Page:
Con Artists and Bullies. I have a 4-word review for The Wealth Dragon Way: The Why, The When, & The How To Become Infinitely Wealthy by John Lee and Vincent Wong.
Nope nope nope.
That sums up my view of this book. If that sounds redundant, well I’m sorry, but so is their book.
We learn from the introduction that authors Lee and Wong started out as poor children of Hong Kong immigrants to the UK, but through spending money on classes on how to make money from real estate, plus careful readings of Guy Kiyosaki’s Rich Dad, Poor Dad, they each bootstrapped themselves up to a position of giving classes on how to make money from real estate.
This book, one realizes quickly, is a companion to these classes.
Now, I’ll admit from the beginning that theses types of ‘how to make money from real estate’ courses always get my hackles up, smacking as they do of snake oil and hucksterism, similar to Secrets of The Millionaire Mind by T. Harv Eker.
But I plunge onward, hoping for some insights to accompany the salesmanship.
Oh the clichés!
On one typical page titled “The Learning Curve” Lee and Wong serve us inspiring thoughts by Malcolm Gladwell, Bruce Lee, and Rocky Balboa (in particular the Rocky III with Mr. T version). On the next page we read hot takes on Steve Jobs, Sun Tzu, Bill Gates, and Mark Zuckerberg. Is there any cliché they will leave unturned?
In Chapter 8 we learn that fear is holding back many people, and that we all have to overcome our fear.
In Chapter 9 we read stories of people who have suffered from the ‘rat race’ of working for a salary.
In Chapter 10 we get prepped to work hard.
Finally, in Chapter 11, we will learn how to become “Infinitely Wealthy.”
Ideas for Infinite Wealth
The first piece of advice, obviously, is to buy property for rental income. I am not surprised, since these guys are in the ‘classes on how to buy real estate and get rich’ business.
The second piece of advice: Start trading currencies. Oh, no. Please no.
The third piece of advice: Become a niche micro-brand expert, like a mascara specialist via Youtube vidoes. Ok…maybe. I guess?
But perhaps you should read on, because their secrets to building passive income through purchasing real estate surely is next? Don’t worry, I already read it for you, to save you the time.
In Chapter 13, we learn that the key to successful real estate investing is to purchase properties below their value. That sounds good! Unfortunately, it’s actually kind of hard to buy property below market value, as markets tend to be more efficient than we think. But still, they advocate – numerous times – to always buy property below market value. From there they mention the importance of generating leads, speaking with sellers directly, and making sure the bank valuation is high enough to extract equity after loading up on debt.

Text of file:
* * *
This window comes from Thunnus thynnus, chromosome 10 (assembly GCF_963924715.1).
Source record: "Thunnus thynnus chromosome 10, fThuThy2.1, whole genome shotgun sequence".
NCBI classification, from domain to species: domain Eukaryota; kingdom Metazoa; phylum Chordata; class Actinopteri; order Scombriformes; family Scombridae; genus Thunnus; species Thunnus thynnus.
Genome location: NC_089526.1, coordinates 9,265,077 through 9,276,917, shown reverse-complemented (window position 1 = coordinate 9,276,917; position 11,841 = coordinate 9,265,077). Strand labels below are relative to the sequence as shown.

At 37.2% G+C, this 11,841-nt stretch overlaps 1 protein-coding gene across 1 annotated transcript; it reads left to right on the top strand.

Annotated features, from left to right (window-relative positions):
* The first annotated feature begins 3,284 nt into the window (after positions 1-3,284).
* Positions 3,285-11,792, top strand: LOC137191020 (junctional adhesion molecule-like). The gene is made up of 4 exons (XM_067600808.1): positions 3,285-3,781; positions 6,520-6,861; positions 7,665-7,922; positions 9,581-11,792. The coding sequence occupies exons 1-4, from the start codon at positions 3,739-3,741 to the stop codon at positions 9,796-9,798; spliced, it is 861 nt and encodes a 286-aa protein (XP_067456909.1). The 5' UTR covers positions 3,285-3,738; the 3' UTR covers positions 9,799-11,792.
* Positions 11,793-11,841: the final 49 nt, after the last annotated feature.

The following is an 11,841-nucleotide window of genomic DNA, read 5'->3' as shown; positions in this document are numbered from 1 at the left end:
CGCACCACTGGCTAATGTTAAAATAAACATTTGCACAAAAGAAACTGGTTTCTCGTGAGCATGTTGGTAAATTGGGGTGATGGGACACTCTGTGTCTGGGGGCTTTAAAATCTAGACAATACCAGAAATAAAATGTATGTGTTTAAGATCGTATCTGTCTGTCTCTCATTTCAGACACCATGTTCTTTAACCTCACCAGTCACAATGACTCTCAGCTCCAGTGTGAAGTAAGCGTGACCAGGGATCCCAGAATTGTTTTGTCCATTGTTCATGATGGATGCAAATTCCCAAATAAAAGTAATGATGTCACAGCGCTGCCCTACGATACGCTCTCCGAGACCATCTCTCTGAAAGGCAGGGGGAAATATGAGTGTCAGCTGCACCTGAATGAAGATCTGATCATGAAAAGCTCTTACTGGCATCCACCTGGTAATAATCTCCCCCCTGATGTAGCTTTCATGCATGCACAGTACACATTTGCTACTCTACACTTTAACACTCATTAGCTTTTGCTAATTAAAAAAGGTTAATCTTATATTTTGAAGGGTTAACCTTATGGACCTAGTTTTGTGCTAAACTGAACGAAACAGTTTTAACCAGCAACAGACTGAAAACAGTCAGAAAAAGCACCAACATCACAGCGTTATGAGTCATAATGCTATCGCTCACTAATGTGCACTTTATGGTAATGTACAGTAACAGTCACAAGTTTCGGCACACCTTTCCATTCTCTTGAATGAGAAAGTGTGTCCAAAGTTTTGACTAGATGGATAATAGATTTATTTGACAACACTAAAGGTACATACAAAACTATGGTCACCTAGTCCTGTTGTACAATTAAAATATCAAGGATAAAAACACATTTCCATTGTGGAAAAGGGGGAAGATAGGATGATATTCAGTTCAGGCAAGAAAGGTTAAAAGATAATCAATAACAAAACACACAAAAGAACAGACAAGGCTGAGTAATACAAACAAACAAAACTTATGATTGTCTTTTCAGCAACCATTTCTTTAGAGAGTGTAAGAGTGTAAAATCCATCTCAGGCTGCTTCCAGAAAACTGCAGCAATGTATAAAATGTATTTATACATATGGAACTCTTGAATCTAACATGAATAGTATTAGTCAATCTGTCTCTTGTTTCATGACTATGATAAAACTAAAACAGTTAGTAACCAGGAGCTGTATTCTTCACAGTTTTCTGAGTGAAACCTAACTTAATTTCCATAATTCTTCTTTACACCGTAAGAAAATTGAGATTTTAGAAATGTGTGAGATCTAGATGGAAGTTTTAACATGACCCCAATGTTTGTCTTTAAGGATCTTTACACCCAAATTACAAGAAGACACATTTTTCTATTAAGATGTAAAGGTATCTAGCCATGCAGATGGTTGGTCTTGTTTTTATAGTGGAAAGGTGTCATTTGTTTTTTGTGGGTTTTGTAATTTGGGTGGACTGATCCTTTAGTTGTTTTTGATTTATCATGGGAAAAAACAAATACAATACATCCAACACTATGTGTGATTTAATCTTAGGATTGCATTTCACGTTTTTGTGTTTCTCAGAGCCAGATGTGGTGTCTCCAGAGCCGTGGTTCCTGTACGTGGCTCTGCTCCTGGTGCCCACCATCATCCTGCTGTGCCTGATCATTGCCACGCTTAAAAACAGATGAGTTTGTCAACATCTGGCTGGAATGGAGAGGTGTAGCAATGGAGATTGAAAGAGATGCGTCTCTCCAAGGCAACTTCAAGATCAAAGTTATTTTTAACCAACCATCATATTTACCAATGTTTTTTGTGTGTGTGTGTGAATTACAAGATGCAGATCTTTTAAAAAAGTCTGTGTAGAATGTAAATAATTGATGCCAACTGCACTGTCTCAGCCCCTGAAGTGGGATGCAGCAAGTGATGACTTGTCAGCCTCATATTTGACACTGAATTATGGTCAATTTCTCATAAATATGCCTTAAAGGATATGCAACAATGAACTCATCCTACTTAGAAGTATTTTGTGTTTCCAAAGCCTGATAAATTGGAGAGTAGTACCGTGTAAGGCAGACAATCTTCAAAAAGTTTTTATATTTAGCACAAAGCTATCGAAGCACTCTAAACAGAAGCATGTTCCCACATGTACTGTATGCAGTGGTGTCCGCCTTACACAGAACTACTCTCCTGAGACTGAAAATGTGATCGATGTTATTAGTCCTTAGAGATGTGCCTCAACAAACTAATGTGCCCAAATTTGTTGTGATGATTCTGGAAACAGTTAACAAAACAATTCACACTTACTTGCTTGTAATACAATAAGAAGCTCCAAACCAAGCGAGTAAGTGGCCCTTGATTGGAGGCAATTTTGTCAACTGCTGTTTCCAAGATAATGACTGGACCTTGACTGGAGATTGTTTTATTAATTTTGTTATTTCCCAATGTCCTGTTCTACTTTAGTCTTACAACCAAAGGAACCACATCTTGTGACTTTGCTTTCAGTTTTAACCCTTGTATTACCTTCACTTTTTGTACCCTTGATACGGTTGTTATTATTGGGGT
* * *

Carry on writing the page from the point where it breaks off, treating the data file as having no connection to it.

One of the two authors, Vince Wong, explains that his further secret to success is the “Lease Option,” in which he takes over a set number of mortgage payments of a (presumably desperate) homeowner, in exchange for an option to buy their house at a set price in the future. This kind of strategy works in an environment of underwater sellers eager for a way to avoid foreclosure or bankruptcy. If the property recovers its value, the option-holder has the right to purchase a property. It’s not a terrible idea if you’ve got a access to a wide range of desperate sellers. Wong claims he built a massive pipeline of desperation and I don’t have reason to doubt him.
This, we learn toward the end of their book, is the real key to the authors’ real estate successes. Their niche, I assume, works just as well in attracting students to their ‘how to get rich with real estate investing’ classes.
As the third leg of their marketing pitch, this book is built around the same type of customer as their students and property sellers.
Editors addendum: After I wrote this post, the vast majority of commentary I received – by people who have been taken in by their live course – has confirmed what I thought about their book. Cliches, inappropriate financial strategies, marketing gimmicks, up-sell tactics preying on the financially vulnerable.
Their tactics actually are worse than that though. They have a litigious approach to criticism, threatening and initiating lawsuits against people who find their courses bad, bordering on fraudulent. They go after people who have the audacity to let others know what they experienced. So, add bullying to the list of ways in which everyone should avoid these folks. Bad news all around.
 Eker’s book, which is apparently quite famous and often appears on the lists of best personal finance books (!), even has specific advertisements/coupons/come-ons to his ‘get rich’ classes printed on the cover.
 Except why spend one’s time giving “pay us to learn to get rich buying real estate” classes? I guess that’s the point from which my real prejudice derives. If real estate is so damned profitable, what is the point of teaching other people your tricks?
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